1. Skip to content
  2. Skip to main menu
  3. Skip to more DW sites

Hong Kong activists appear in court over Tiananmen vigil 

July 13, 2020

Pro-democracy activists have appeared in Hong Kong court over a vigil to mark the anniversary of the Tiananmen Square massacre. The authorities previously banned the gathering, citing the coronavirus as a reason. 

Vigil marking the Tienanmen massacer
Image: Reuters/T. Siu

A group of thirteen Hong Kong activists appeared in court on Monday to face charges of inciting others to attend an unlawful assembly. 

An annual vigil to remember the victims of the Tiananmen Square massacre has been held in Hong Kong's Victoria Park for the past three decades.  

The event usually attracts huge crowds, but this year's gathering was banned for the first time with authorities citing coronavirus measures as the reason. At the time, the transmission of the virus was believed to have largely been halted. 

Read more: Opinion: Hong Kong is lost

Despite the ban, thousands turned out to hold candles for the June 4 vigil, both in their neighborhoods and in the park. The activists are facing the charges over the event amid concerns linked with the new national security law imposed by Beijing.

Media tycoon Jimmy Lai and other Hong Kong defendants entering the courtroom
The 13 activists face charges related to the Tiananmen massacre vigilImage: Reuters/T. Siu

Tiananmen massacre the 'real incitement'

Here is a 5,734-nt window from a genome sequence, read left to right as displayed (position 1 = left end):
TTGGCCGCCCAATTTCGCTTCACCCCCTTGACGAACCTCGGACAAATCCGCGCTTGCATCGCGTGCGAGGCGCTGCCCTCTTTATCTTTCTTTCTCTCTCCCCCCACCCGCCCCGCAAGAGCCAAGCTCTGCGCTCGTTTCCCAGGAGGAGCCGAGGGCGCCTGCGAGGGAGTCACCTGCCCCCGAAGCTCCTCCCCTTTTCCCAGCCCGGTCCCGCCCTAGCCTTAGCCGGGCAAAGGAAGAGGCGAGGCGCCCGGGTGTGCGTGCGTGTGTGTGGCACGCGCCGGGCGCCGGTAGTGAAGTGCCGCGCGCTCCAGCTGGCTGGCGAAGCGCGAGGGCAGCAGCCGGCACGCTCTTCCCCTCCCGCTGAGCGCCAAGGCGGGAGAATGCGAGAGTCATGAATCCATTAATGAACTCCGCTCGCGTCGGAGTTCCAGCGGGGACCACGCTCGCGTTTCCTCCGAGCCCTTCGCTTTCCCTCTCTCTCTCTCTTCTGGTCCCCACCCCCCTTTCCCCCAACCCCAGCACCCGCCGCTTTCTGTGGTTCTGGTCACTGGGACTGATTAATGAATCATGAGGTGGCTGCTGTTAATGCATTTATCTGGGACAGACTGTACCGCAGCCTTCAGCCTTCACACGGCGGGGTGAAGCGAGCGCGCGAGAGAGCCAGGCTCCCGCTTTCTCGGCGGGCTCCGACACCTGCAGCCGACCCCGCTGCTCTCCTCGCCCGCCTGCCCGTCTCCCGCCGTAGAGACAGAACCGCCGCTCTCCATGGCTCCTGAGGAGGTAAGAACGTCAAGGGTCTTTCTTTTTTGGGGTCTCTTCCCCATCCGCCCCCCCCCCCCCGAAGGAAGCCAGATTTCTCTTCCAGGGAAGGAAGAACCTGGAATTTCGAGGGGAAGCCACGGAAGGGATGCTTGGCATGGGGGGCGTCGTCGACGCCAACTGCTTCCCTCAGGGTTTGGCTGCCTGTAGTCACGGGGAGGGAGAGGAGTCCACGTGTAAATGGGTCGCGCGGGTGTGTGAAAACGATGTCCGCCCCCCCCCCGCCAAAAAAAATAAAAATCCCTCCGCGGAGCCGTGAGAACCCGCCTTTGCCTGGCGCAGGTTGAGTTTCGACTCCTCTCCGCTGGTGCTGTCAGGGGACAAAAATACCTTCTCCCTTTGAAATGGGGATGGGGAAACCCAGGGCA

The group charged with inciting others to flout the ban includes Lee Cheuk-Yan, who chairs the Hong Kong Alliance in Support of Patriotic and Democratic Movements of China. The alliance has organized vigils on an annual basis to remember the bloody 1989 crackdown on students pushing for democratic reforms. Estimates of the death toll resulting from the Tiananmen Square crackdown vary from an official government figure of 241 into the thousands. 

Read more: German minister defends China ties

"Today we are supposedly on trial, but we believe it is the Hong Kong government, the police that should be put on trial and will be put on trial because of the suppression of our right to mourn on June 4,'' said Lee. 

"This is political persecution," he told the court. "The real incitement is the massacre conducted by the Chinese Communist Party 31 years ago." 

New law raises fears beyond Hong Kong

Some of those charged on Monday face separate prosecutions related to last year's huge and sometimes violent pro-democracy protests. 

Also among the defendants is Jimmy Lai, founder of the Apple Daily newspaper, and the activists and prominent alliance members Richard Tsoi and Albert Ho. 

The new security law in Hong Kong hasdrawn international condemnation for jeopardizing the territory's civil liberties enshrined under the "one country, two systems" framework, including freedom of speech and assembly. 

The law targets subversion, secession, terrorism, and foreign collusion, with tough sentences that include life in prison. 

The legislation's broad phrasing — such as a ban on encouraging hatred towards China's government — has raised fears that it will be used to crush dissent as is the case with similar laws on the mainland. 

rc/dj (AFP, AP)